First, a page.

Once they had a chocolate product they felt excited about, the duo put plans in motion to launch their business. They got a wholesale permit, began approaching stores with their idea, and in the summer of 2013, rented space in CommonWealth Kitchen’s Jamaica Plain space (formerly called CropCircle Kitchen.) By then, Russ had already quit his job as a graphic designer and began freelancing and teaching to free up more time to pursue chocolate making. (He’s since given up all gigs unrelated to chocolate making.) Shari ultimately also left her job running the studio for artists with physical disabilities at Gateway Arts in Brookline. In June 2014, Apotheker’s moved to CommonWealth Kitchen’s larger, Dorchester location. Prior to the fall of 2014, it was just Russ and Shari in the kitchen, but they’ve since staffed up to free up more time for Shari to focus on the business end of things.
While the couple prefers to run loose with traditional recipes, they are fastidious about researching their ingredients. “Every time we add an ingredient, we take a painfully long time to research it and make sure we’re getting the best possible quality ingredient that meet the highest standards,” says Russ.
There’s the cacao, sourced from the Dominican farm. “The product is not only consistent, but it’s such a high quality cacao,” says Shari. Its mild flavor and fruity notes pair well with honey.
Then there’s the honey; the perfect texture and a flavor that balanced nicely with chocolate was essential. Because they wanted to keep the honey raw to maintain its beneficial health properties, a honey that’s slow to crystalize was also important. That led them to tupelo honey. They found an apiary that followed a high standard of beekeeping, free of antibiotics and chemicals, but an abysmal harvest this year has forced the Apothekers to make a change; they’re transitioning to an untreated, organic honey from Brazil.
In addition to honey and cacao, Apotheker’s chocolate features organic, fair-trade vanilla, organic cocoa butter (coconut oil was just used in Russ’s beginning experimentations), and sunflower lecithin (which helps bind the chocolate).
After the chocolate bars, which come in five flavors, including one featuring cashews directly sourced from Indonesia and red Alia sea salt, came the chocolate-topped mallows, made from organic marshmallow root.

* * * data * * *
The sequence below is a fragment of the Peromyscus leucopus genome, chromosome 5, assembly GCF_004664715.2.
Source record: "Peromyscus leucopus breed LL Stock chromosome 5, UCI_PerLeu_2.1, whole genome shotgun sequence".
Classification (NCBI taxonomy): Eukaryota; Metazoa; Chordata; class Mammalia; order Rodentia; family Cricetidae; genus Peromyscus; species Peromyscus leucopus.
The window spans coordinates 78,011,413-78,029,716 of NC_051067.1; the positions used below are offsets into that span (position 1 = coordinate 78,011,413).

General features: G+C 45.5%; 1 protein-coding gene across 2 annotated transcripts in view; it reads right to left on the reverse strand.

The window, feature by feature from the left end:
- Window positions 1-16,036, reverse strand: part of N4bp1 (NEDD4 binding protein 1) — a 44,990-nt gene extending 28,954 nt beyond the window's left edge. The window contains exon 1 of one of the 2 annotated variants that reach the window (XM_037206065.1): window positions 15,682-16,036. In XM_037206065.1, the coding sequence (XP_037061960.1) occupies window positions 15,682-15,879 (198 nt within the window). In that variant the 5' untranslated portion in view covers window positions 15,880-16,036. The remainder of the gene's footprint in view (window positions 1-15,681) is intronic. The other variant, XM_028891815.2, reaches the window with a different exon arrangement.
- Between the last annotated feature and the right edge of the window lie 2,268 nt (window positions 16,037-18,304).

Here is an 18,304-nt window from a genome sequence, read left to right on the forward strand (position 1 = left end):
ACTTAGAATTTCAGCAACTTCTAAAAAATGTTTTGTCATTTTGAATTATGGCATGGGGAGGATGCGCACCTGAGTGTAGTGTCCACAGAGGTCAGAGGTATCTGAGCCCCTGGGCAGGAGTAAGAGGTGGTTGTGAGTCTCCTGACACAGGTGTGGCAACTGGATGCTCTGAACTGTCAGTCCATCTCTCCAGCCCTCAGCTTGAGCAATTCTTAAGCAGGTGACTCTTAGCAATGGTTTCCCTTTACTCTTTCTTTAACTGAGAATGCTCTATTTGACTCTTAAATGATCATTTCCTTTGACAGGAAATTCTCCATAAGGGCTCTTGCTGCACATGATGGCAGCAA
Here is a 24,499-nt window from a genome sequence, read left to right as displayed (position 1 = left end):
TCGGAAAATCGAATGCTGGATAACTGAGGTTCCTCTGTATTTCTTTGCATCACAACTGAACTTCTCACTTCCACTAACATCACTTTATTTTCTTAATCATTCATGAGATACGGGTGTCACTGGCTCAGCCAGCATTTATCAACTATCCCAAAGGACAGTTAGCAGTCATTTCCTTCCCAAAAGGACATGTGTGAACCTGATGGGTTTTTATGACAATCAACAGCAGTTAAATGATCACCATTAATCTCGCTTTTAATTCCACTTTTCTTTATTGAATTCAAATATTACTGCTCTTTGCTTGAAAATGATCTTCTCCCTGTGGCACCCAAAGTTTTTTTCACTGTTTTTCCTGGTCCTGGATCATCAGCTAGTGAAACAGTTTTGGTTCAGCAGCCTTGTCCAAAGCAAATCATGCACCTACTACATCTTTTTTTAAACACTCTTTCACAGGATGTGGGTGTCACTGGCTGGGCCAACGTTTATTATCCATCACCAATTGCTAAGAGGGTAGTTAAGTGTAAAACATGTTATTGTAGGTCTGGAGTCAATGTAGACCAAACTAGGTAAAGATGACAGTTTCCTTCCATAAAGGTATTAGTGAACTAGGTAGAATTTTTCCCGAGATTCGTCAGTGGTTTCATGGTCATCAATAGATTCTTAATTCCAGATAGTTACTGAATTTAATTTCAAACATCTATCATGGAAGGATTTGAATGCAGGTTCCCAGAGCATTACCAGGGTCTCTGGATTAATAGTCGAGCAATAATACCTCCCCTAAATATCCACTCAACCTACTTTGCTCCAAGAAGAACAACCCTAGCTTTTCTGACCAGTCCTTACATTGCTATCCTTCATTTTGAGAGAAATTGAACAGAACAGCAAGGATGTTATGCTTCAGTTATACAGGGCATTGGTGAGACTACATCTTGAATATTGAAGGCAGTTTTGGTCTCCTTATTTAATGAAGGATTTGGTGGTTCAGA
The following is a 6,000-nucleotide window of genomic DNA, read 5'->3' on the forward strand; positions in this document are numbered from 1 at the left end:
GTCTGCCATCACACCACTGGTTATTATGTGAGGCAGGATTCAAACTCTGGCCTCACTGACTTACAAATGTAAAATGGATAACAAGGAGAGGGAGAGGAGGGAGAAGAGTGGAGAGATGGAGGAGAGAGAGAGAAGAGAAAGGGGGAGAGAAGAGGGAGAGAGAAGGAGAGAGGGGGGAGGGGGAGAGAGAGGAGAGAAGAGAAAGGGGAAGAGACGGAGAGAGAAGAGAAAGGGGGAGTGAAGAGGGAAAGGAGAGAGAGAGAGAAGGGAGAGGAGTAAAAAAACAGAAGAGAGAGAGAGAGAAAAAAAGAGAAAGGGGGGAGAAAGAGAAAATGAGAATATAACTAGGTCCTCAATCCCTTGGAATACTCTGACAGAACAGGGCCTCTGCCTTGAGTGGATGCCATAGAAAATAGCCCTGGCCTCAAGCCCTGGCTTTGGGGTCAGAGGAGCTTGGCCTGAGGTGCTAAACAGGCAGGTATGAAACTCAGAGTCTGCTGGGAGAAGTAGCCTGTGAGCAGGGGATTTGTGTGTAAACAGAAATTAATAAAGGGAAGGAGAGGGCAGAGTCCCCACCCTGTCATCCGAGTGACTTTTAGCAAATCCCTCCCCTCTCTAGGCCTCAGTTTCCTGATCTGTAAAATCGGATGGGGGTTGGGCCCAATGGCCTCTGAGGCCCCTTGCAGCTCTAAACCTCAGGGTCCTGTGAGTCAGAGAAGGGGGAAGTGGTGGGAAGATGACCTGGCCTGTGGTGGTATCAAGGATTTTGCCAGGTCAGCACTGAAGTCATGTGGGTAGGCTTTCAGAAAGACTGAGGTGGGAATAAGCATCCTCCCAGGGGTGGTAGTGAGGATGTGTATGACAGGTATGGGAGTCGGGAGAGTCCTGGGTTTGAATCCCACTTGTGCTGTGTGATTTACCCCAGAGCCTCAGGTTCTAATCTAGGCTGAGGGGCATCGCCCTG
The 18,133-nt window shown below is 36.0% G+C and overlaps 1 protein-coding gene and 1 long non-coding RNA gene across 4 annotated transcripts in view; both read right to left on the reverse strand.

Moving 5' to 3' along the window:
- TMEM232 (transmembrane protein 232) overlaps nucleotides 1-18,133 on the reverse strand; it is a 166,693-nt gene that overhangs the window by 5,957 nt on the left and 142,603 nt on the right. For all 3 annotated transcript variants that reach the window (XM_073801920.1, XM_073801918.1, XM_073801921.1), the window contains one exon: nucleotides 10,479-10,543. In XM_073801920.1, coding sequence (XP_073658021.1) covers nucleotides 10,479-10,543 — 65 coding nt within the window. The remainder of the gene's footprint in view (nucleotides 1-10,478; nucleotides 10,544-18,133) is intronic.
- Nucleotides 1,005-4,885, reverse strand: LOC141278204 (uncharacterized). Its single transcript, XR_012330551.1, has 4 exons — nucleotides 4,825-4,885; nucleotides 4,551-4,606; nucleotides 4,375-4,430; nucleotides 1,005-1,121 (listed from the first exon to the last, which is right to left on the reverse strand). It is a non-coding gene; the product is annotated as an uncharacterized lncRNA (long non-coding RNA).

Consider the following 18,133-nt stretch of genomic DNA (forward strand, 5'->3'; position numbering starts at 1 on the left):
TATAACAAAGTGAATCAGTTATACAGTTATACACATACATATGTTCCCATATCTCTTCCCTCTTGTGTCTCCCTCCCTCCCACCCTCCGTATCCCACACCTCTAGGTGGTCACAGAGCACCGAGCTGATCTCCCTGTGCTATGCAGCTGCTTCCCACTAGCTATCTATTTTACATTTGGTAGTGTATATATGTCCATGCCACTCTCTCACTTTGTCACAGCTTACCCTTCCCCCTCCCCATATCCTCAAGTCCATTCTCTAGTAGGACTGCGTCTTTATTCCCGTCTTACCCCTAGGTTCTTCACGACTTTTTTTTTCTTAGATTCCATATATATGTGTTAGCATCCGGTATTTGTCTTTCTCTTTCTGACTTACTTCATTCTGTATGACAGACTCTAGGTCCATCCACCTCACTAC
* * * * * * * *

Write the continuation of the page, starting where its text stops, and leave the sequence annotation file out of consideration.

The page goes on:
For each new product, Russ goes back to the same muse that sparked the business in the first place: Shari. “A lot of our ideas come from me really wanting something indulgent: what am I craving?” she says. Anyone who samples Apotheker’s products will undoubtedly hope that Shari continues to crave interesting combinations that Russ will turn into something sweet and delicious.
Two years into the business, Shari and Russ Apotheker are still enjoying every minute. Russ still sees himself primarily as an artist. “Making food is really my artwork now,” he says. His graphic design background also comes in handy; it’s no accident that Apotheker’s packaging is highly designed—featuring bee images and gold foil that evokes a vintage feel—and the custom chocolate bar molds produce a honeycomb pattern.
“If we do our own thing and beat to our own drum, it’s just art for us,” says Shari.
This sentiment fits with the couple’s overall philosophy and is a throwback to the family name itself, an apt descriptor for a long line of herbalists and pharmacists. By choosing this name for their company, they pay homage to the tradition of small businesses and a time of living simply, a lifestyle Russ and Shari practice, as evidenced by their extensive garden and chickens, and the homemade salves and herbal remedies that fill their shelves. “We’re not taking over the world with our business. It’s about doing something we’re passionate about,” says Shari.
More than anything, the Apothekers pride themselves on the consistency of their products. They know that first impressions can mean everything.
“Because we’re a small business, and we work mostly with other small businesses, we know everyone in local shops. They can tell our story,” says Russ.
Apotheker’s distributes its small-batch products to close to 100 stores in about 20 states, with about 50 concentrated in Massachusetts. They also accommodate event orders, source to hotels, and fulfill online orders. You can find them at Somerville’s Assembly Farmers Market in the summer and the Somerville Winter Farmers Market at the Armory, along with guest spots at other markets. They also attend the Boston Local Food Festival, where they’re happy to educate people about their products and sustainable practices and share their enthusiasm for healthy indulgences. They’ll often meet people who have given up refined sugars and didn’t think there was any option for that “little bit of fancy.”
“We think of ourselves as half confection company, and the other half as educators,” says Russ.
And for Russ and Shari—whose passion for simple, healthy living and wholesome food is evident the minute you meet them—making products that embrace this passion and having a platform to talk about it is simply the best job in the world.
Lesley Mahoney is a South Dartmouth-based writer, editor and content strategist who loves a new food find, whether at a farmers market, restaurant or local purveyor. She can be reached at firstname.lastname@example.org.